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Nobody Believed This Woman Was A Titanic Survivor, But After Her Death The Truth Was Revealed

In her later years, Berthe Antonine Mayné would tell her nephew a fascinating and romantic story. She spun a tale of wealthy beaus and sinking ships. Mayné claimed that she had once been the lover of a millionaire and that she had taken a trip with him on the ill-fated RMS Titanic. Given the unlikeliness of her tale, it’s perhaps no surprise that her nephew struggled to believe what his old aunt was saying. As fate would have it, though, the unlikely truths of her tale would one day be wrenched from the depths and into the light. 

The bright lights of Brussels

Mayné’s story begins in Ixelles — one of the constituent parts of Brussels — where she was born back in 1887. And with her childhood fading into the past, she began to grace the Belgian capital’s stages as a nightclub singer under the stage name Bella Vielly. Unlike many women seeking fame whose faces were lost to the nameless sea of aspiring starlets, Mayné was starting to reap the rewards from her craft.

Hedonism at its finest

So much so, in fact, that her stage skills were gaining traction and picking up media attention. The Dutch-language newspaper Het Laatste Nieuws once wrote, Mayné was “well known in Brussels in circles of pleasure.” In addition, she was apparently “often seen in the company of people who like to wine and dine and enjoy life.” It made sense, then, that she ultimately caught the eye of the dashing Fernand de Villiers.

Their fate was sealed

But while de Villiers reportedly embarked on a relationship with Mayné for a period, it seems that their brief liaison didn’t lead to anything more permanent. Their frivolous dalliance wasn't to last, as Villiers was soon called back to more serious pursuits. A soldier by profession, he was finally decamped to the Belgian Congo as a member of the French Foreign Legion. In the end, then, Mayné's romantic fate was sealed, and she went on to find a new love.

The start of something big

One day late in 1911, Mayné would have her first encounter with Quigg Edmond Baxter. The day started as any other, but while she was singing in a café, the eligible Baxter swooped in and whisked her off her feet. From that very first meeting, the connection must have been palpable since their introduction led quickly to a whirlwind romance. Yes, love began to grow between the Belgian songstress and her new Canadian beau.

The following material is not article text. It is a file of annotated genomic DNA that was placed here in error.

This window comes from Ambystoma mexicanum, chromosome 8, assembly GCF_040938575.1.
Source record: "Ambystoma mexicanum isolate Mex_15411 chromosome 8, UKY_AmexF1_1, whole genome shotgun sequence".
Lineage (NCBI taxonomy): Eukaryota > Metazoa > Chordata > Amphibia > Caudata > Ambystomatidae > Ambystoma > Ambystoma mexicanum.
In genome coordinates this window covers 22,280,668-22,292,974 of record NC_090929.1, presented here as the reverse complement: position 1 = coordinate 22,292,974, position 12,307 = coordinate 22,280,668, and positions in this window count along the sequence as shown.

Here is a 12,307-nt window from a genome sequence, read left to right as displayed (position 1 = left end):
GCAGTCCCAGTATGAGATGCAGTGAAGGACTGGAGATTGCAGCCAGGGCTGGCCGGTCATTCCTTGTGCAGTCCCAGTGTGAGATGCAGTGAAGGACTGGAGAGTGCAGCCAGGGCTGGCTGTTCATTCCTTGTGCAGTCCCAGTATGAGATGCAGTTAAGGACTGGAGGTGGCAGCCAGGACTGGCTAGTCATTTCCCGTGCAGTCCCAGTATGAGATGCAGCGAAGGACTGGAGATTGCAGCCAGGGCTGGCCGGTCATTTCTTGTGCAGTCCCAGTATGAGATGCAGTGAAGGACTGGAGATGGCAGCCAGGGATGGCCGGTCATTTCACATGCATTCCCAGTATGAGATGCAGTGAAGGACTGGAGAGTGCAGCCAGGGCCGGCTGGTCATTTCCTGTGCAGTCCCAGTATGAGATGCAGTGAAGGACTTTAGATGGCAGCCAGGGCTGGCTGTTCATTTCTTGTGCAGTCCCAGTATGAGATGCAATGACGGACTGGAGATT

A fine match

And thankfully, Baxter was something of a catch. At the very least, as the son of rich parents, it was clear that he came from money. Despite such wealth, though, the Canadian wasn’t idle. Initially, he found a vocation in hockey and made his living as a player. But after an eye injury left him unable to see well enough to continue on the field, he decided not to leave the game; instead, he became a coach.

Paths collided

The reason for Baxter and Mayné's first fateful encounter was actually, in part, due to his family. Whilst on a trip to Europe with his mother and sister, the Baxter trio had planned to return to the U.S. on the maiden voyage of the RMS Titanic. The ship was scheduled to leave Southampton in the U.K. and cross to Cherbourg, France, and Queenstown, Ireland, en route to the States.

All aboard the RMS Titanic

Close to the turn of the 20th century, it's easy to imagine that the prospect of boarding the mighty Titanic was likely hugely exciting. For one, at the time of her launch, passengers could claim that they were voyaging aboard the biggest ship currently on the seas. And traveling first class — where the Baxters were to enjoy their journey — offered practically anything that a prosperous individual could wish for.

On board with society's elite 

With the ship's reputation proceeding her, the wealthy clamored to get on board the Titanic. John Jacob Astor — supposedly one of the richest men alive at that time — and Benjamin Guggenheim — whose family name adorns several museums — were both part of a passenger list that included millionaires, socialites, sportsmen, and artists. And the first-class accommodation that housed those hotshots would also become home Mayné.

Following her heart across oceans

By this time, the connection between Baxter and Mayné had strengthened to the point that she willingly accepted a ticket for the voyage. Mayné had decided, too, that she would follow Baxter across the water all the way to Montreal. And in a seeming nod to her previous boyfriend, Baxter went ahead and bought her a passage under the name “Mrs. de Villiers.” And with that, the pair were set to embark on their journey.

Cabin C-90

So, on April 10, 1912, passengers began to board the Titanic; eventually, the liner would carry more than 2,000 people from all walks of life spread across ten decks. Among them, naturally, was Mayné. Unlike many of the hundreds of other passengers who shared compact cabins, Mayné would be able to luxuriate in her own stateroom. Cabin C-90 cost Baxter nearly £50 at the time, which was more or less equivalent to over $7,500 in 2019.

The American Dream

With ten decks available, Mayné was far from alone in her dream of seeking out a new life in the Americas. Many of the Titanic’s passengers were waving goodbye to Europe in the hopes of building futures in the United States. And while a great number of these people sailed in third class, even they were able to enjoy standards that no other ship at the time could offer.

Life below deck

Though far from a sprawling suite to themselves, the third-class voyagers were still able to enjoy separate dining areas, as well as plenty of space to stretch their legs out on deck. Titanic operator White Star Line had also separated third-class accommodation on the vessel into cabins — something that marked the liner out from other carriers. And these spaces — though not large — offered comfort and more seclusion than the usual open berths of the time.

Making the list